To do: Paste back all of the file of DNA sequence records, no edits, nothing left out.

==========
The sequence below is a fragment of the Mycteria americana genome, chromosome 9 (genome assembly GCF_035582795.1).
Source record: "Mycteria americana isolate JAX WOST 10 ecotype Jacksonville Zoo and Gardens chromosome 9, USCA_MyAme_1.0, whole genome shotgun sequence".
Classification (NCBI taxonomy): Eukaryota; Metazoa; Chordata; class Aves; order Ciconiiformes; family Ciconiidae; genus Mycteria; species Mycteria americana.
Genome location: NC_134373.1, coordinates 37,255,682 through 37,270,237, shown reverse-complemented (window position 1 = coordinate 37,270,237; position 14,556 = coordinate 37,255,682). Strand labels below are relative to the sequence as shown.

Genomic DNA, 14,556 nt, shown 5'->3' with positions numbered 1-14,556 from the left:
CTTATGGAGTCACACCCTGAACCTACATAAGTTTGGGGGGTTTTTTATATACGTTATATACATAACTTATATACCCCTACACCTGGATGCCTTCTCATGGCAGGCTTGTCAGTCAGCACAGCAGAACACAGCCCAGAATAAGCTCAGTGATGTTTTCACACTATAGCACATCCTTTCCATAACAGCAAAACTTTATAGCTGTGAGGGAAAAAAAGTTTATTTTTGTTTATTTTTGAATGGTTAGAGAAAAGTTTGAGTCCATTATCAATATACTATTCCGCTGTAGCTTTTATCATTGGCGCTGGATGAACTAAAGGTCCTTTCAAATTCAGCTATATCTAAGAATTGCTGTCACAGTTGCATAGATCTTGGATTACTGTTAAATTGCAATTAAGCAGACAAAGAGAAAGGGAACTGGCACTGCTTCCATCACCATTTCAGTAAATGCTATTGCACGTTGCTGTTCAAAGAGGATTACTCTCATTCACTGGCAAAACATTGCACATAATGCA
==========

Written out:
The sequence below is a fragment of the Mycteria americana genome, chromosome 9 (genome assembly GCF_035582795.1).
Source record: "Mycteria americana isolate JAX WOST 10 ecotype Jacksonville Zoo and Gardens chromosome 9, USCA_MyAme_1.0, whole genome shotgun sequence".
Classification (NCBI taxonomy): Eukaryota; Metazoa; Chordata; class Aves; order Ciconiiformes; family Ciconiidae; genus Mycteria; species Mycteria americana.
Genome location: NC_134373.1, coordinates 37,255,682 through 37,270,237, shown reverse-complemented (window position 1 = coordinate 37,270,237; position 14,556 = coordinate 37,255,682). Strand labels below are relative to the sequence as shown.

Genomic DNA, 14,556 nt, shown 5'->3' with positions numbered 1-14,556 from the left:
CTTATGGAGTCACACCCTGAACCTACATAAGTTTGGGGGGTTTTTTATATACGTTATATACATAACTTATATACCCCTACACCTGGATGCCTTCTCATGGCAGGCTTGTCAGTCAGCACAGCAGAACACAGCCCAGAATAAGCTCAGTGATGTTTTCACACTATAGCACATCCTTTCCATAACAGCAAAACTTTATAGCTGTGAGGGAAAAAAAGTTTATTTTTGTTTATTTTTGAATGGTTAGAGAAAAGTTTGAGTCCATTATCAATATACTATTCCGCTGTAGCTTTTATCATTGGCGCTGGATGAACTAAAGGTCCTTTCAAATTCAGCTATATCTAAGAATTGCTGTCACAGTTGCATAGATCTTGGATTACTGTTAAATTGCAATTAAGCAGACAAAGAGAAAGGGAACTGGCACTGCTTCCATCACCATTTCAGTAAATGCTATTGCACGTTGCTGTTCAAAGAGGATTACTCTCATTCACTGGCAAAACATTGCACATAATGCA